Public pension planning

Legislature eyes hike in pension contributions

New actuarial assumptions raise long-term concerns

Will hikes erase take-home pay increase promised by Gov. Mead?

Most state and public employees in Wyoming will be asked to pay more into the public pension system under proposals now before the Wyoming Legislature. The question is how much? The Wyoming Retirement System director and board chairman appeared before the Joint Appropriations Committee Friday morning to present a report looking at contribution increases equal to 2% of employee pay in each of the next two years. The increases would raise the funding ratio of Wyoming’s “Big Plan” – which covers most state, school, university, community college, and local government employees – steadily over the next 30 years, reaching 101% in 2042. Plan administrators have said over the past year that Wyoming’s Big Plan is healthy. Using current accounting rules and assumptions about contributions and investment returns, the plan funding ratio is 81.9 percent, a ratio expected to rise to about 87.1 percent by 2042. On Friday, Thom Williams, director of the Wyoming Retirement System (WRS), presented a report from state actuaries that surprised several public pension advocates because they use proposed new assumptions about investment returns. The new assumptions reduce the current funding ratio to 79.9% and show the ratio dropping below 60% by 2042. The assumptions behind these projections have not been adopted by the WRS board of directors, notes Joe Fender of the Federated Fire Fighters of Wyoming. Fender is concerned because the change of assumptions presents a strikingly different view of the fire fighters’ Plan B, too. The plan for Wyoming’s game wardens also would see its funding ratio drop from a healthy point well above 80% to about 60%. A contribution increase, coupled with the restoration to pre-2010 levels of federal payroll taxes that fund Social Security, threatens to eat up all of a 2% pay hike for public employees proposed by Gov. Matt Mead. Teachers will be hit harder, since the governor did not propose pay hikes for K-12 employees. Altogether, public employees would see take-home pay cut despite the proposed pay raises. The new actuarial projections seem harsh, especially when the WRS experienced a 12% return on investment last year. The new assumptions reduce the prediction of annual investment from 8% to 7.75%. Discussions need to focus on splitting the payroll contribution increase. It should be split evenly between employer and employee. That’s the way the system largely has managed needs for increased contributions in the past.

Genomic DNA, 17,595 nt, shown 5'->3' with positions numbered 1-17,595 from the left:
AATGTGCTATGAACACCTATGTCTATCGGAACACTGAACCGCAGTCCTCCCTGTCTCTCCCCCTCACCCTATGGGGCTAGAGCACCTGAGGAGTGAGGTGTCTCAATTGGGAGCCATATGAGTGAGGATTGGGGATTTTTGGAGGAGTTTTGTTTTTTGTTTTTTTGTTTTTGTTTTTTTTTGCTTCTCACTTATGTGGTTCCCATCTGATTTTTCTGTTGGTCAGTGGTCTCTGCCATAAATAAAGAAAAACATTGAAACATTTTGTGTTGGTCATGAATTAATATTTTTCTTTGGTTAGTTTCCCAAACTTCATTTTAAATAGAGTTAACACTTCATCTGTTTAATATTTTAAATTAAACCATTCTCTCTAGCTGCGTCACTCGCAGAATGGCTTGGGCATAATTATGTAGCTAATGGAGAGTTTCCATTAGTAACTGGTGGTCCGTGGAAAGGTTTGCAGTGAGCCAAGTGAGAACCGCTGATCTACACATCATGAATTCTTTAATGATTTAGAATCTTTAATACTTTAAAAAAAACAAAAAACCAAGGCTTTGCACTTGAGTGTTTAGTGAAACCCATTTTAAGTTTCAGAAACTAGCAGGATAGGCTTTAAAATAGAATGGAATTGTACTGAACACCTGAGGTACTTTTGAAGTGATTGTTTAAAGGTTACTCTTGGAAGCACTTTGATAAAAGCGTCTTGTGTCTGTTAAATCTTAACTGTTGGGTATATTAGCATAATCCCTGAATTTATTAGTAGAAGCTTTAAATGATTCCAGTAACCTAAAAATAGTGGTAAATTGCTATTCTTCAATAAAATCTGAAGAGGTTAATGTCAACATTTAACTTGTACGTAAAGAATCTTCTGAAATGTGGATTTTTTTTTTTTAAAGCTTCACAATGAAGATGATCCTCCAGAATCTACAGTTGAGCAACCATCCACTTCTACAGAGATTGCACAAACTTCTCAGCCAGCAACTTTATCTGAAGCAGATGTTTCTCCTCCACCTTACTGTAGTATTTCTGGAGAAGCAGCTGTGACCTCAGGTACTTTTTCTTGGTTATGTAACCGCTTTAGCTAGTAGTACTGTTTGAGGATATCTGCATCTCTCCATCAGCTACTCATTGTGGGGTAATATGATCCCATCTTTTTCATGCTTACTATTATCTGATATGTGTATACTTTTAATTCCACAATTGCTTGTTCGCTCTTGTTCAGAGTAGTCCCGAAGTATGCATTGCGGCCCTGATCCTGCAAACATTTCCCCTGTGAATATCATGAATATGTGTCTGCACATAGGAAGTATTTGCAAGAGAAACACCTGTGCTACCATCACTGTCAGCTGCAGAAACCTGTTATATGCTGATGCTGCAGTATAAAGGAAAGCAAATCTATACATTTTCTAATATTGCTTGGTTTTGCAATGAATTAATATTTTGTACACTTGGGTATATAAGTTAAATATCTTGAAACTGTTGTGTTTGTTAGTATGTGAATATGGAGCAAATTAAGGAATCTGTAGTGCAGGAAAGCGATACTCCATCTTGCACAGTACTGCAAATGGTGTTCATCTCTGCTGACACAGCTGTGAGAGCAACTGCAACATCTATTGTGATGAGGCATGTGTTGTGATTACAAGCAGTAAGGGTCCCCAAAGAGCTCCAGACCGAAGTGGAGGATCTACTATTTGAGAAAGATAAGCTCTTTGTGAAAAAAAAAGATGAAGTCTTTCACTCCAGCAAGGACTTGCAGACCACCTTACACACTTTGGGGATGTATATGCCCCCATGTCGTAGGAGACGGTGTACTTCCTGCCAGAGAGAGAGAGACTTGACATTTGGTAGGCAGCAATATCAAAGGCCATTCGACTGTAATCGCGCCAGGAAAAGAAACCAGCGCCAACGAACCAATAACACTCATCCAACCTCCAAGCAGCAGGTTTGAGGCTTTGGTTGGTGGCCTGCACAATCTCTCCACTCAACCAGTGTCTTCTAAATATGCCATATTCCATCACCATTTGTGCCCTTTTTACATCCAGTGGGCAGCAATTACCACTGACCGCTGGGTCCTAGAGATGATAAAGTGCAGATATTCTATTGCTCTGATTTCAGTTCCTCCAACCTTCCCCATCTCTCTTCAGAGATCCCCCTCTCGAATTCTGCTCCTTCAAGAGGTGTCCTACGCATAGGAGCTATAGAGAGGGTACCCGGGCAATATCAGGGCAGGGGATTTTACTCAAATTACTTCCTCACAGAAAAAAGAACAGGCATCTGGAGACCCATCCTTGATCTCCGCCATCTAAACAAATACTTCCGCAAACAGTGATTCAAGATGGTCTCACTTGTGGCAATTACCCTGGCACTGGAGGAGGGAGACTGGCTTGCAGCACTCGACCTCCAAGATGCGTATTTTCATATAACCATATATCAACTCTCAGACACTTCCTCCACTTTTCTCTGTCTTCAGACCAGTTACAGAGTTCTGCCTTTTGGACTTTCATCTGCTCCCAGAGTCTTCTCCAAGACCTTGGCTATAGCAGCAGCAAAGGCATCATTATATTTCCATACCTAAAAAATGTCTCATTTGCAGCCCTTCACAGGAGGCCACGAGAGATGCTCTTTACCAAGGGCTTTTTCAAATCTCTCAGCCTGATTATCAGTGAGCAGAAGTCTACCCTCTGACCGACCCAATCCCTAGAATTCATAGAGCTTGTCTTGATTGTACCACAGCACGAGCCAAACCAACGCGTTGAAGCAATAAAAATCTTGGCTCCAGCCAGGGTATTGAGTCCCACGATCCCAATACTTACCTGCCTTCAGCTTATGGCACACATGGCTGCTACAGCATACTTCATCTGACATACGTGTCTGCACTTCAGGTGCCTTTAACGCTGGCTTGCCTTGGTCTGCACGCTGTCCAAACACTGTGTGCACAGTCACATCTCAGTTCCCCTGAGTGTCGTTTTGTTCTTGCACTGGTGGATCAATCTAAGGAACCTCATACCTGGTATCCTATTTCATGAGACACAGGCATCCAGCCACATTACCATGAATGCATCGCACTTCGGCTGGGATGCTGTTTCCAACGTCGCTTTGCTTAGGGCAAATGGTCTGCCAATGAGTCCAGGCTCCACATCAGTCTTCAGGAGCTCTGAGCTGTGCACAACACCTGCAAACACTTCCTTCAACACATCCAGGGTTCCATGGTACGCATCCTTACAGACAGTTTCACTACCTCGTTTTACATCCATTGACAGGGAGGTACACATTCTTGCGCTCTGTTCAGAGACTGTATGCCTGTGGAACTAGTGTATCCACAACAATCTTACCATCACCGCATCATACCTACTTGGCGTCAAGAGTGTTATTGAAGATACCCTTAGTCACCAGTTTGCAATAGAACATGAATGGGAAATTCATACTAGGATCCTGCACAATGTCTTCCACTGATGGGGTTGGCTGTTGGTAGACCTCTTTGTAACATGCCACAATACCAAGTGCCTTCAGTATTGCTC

Gas tax hike in House Revenue

The House Revenue Committee will conduct a hearing on House Bill 60 – Highway Funding. The bill will increase Wyoming fuel taxes by 10 cents per gallon. The ESPC supports the hike. Wyoming’s gasoline and diesel fuel taxes are well below those in surrounding states. (See the Wyoming Department of Transportation 2013 budget presentation, page 9.)The fee will hit low-income residents much hard than those further up the income scale. The ESPC will propose a tax rebate or refund program to blunt the impact on Wyoming’s most vulnerable families. The hearing opens at 7:30 a.m. in room B63 in the basement of the Herschler Building.

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